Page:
Foolish Comments and Inconsistent Appearing Discipline Get You Sued

Not just supervisors, but also Safety professionals routinely have to respond to or try to prevent various types of employment claims. Why you may ask?  Partly because the supervisor and employees figure that “regulations are regulations,” so the safety dude probably knows about EEOC requirements and anything that smacks of weird regulatory stuff.  Also, safety professionals often are accessible to employees and may learn of issues before other members of management.  Finally, designing job descriptions and JSA’s often involves ADA considerations, as does determining if an employee can return to duty following a workplace injury.  Safety professionals are also front line defenses to avoid and manage employment law claims.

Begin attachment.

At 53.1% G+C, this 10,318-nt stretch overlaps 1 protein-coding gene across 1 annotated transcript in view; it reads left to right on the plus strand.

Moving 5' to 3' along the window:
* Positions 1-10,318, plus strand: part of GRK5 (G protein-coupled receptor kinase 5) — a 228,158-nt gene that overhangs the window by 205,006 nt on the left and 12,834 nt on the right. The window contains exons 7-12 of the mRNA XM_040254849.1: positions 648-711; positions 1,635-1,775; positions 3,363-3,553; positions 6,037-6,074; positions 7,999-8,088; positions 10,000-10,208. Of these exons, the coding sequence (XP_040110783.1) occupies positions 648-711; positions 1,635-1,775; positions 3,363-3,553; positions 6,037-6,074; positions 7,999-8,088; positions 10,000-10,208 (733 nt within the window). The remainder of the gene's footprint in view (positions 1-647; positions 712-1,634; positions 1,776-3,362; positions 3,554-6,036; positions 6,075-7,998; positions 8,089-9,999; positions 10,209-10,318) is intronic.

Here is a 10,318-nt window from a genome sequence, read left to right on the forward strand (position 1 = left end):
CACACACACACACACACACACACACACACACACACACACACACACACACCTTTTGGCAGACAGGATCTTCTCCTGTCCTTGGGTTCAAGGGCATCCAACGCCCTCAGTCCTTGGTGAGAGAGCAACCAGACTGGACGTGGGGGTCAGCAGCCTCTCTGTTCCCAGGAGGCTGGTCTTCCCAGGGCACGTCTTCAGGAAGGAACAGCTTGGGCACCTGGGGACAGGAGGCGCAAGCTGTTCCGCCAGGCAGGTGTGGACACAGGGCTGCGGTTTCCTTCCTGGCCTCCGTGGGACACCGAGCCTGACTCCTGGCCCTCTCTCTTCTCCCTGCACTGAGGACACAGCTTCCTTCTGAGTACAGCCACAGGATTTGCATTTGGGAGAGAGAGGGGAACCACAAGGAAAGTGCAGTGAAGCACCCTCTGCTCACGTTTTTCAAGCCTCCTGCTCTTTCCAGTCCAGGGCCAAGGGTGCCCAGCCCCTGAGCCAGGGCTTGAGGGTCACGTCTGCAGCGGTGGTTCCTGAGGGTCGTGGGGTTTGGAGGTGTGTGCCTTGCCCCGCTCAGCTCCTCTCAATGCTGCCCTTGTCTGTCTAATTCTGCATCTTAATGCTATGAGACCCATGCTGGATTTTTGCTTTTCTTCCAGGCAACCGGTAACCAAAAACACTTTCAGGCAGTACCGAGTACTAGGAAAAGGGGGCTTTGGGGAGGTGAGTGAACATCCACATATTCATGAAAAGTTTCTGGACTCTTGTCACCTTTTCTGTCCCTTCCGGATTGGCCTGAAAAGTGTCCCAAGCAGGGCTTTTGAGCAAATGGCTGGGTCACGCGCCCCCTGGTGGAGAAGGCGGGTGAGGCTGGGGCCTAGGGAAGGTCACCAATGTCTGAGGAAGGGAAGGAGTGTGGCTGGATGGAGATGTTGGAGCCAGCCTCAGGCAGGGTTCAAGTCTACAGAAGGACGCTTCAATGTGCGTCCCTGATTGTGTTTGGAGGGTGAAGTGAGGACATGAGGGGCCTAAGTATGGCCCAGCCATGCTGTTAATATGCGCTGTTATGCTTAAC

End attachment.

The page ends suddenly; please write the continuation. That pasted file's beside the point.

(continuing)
So here are a few recent developments worth remembering . . . .

Don’t Live Up to Forrest Gump’s Explanation that “Stupid Is As Stupid Does.”

Let’s start with the problems created by foolish or thoughtless comments. A single arguably discriminatory comment generally does not alone prove discrimination.  However, that comment may be enough to get the plaintiff’s lawsuit past the employer’s summary judgment motion and before a jury.  In a January 2014 Federal court decision, the Judge allowed a claimant to take before a jury,  his FMLA claim by an HIV-positive manager in part because of a comment that “managers who take FMLA leave are useless.”  The decision is scary because you’ve probably encountered similar unwise statements in your workplace.  Oops.  I meant in your “competitor’s workplaces.”